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How Natural Light and the Three Primary Colors Produce the Mixture of Colors

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Kayla Covington

on 21 November 2013

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Transcript of How Natural Light and the Three Primary Colors Produce the Mixture of Colors

Adding colors, Layering, Mixing, and Producing New Colors
How Does Natural Light and the Three Primary Colors Produce the Mixture of Colors?
How Different Shades and Pigments are Added to Paints
How Does Adding Light Affect the Subtraction of Color?
Mixing Colors
Light and optics are involved in many aspects of art and painting. Dyes are substances that are also used to color objects. Only saturated compounds show color. A scale of complementary In modern day, almost any color imaginable can be found with using a medium of oil, egg yolk, or acrylic.

Primary Colors of Color
The primary colors of light are red, blue, and yellow. There are three basic categories of color that are useful: the color wheel, color harmony, and how colors are used.
Primary Colors of Light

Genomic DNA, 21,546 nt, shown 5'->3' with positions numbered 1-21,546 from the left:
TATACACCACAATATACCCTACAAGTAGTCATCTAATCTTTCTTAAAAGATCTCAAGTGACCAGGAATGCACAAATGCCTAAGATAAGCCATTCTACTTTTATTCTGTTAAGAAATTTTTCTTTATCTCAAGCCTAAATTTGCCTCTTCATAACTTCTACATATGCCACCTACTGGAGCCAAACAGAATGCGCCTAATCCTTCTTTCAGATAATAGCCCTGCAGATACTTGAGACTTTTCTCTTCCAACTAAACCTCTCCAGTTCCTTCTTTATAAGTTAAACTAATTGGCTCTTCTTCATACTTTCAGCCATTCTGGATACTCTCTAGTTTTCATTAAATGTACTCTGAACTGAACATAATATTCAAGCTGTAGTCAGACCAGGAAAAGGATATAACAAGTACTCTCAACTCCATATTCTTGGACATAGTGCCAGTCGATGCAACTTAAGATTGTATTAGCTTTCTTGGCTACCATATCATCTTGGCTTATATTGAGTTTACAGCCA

The primary colors of light are red, blue, and green. Any of the primary colors of light from all colors can be obtained by additive color mixing.
When you look at an object, is the color really what you see or are your eyes tricking you?

Is adding light really possible when it comes to color? Of course!

How is Natural Light Used to Develop Paint Colors?
Just like there are primary colors and light, there are also primary paint colors.
Our sensitive eyes perceive specific colors on the electromagnetic spectrum through rods and cones. These colors consist of: red, orange, yellow, green, blue, indigo, and violet.

The electromagnetic spectrum consist of a wide variety of things we can see, to things that are harmful and we can not see, such as gamma rays.

When one looks at an object, the eyes and brain work together to perceive light. An object gives off every color except the color one's eye absorbs.

The Electromagnetic Spectrum